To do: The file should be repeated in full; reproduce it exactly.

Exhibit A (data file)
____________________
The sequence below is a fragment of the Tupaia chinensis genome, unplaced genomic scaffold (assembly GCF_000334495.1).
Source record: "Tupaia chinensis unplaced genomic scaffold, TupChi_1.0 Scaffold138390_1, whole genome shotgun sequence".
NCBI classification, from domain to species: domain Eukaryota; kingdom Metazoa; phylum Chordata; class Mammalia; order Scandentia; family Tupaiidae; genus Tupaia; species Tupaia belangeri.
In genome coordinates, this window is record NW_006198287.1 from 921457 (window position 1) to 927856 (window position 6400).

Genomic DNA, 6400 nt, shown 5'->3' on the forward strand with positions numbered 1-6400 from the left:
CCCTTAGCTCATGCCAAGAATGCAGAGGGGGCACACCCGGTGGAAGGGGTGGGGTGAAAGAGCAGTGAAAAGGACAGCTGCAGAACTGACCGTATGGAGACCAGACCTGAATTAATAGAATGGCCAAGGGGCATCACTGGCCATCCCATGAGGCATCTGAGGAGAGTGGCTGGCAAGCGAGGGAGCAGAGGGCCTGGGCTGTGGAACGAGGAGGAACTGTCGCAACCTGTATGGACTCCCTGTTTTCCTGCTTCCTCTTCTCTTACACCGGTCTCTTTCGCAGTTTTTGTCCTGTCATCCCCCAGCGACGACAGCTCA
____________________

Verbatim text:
The sequence below is a fragment of the Tupaia chinensis genome, unplaced genomic scaffold (assembly GCF_000334495.1).
Source record: "Tupaia chinensis unplaced genomic scaffold, TupChi_1.0 Scaffold138390_1, whole genome shotgun sequence".
NCBI classification, from domain to species: domain Eukaryota; kingdom Metazoa; phylum Chordata; class Mammalia; order Scandentia; family Tupaiidae; genus Tupaia; species Tupaia belangeri.
In genome coordinates, this window is record NW_006198287.1 from 921457 (window position 1) to 927856 (window position 6400).

Genomic DNA, 6400 nt, shown 5'->3' on the forward strand with positions numbered 1-6400 from the left:
CCCTTAGCTCATGCCAAGAATGCAGAGGGGGCACACCCGGTGGAAGGGGTGGGGTGAAAGAGCAGTGAAAAGGACAGCTGCAGAACTGACCGTATGGAGACCAGACCTGAATTAATAGAATGGCCAAGGGGCATCACTGGCCATCCCATGAGGCATCTGAGGAGAGTGGCTGGCAAGCGAGGGAGCAGAGGGCCTGGGCTGTGGAACGAGGAGGAACTGTCGCAACCTGTATGGACTCCCTGTTTTCCTGCTTCCTCTTCTCTTACACCGGTCTCTTTCGCAGTTTTTGTCCTGTCATCCCCCAGCGACGACAGCTCA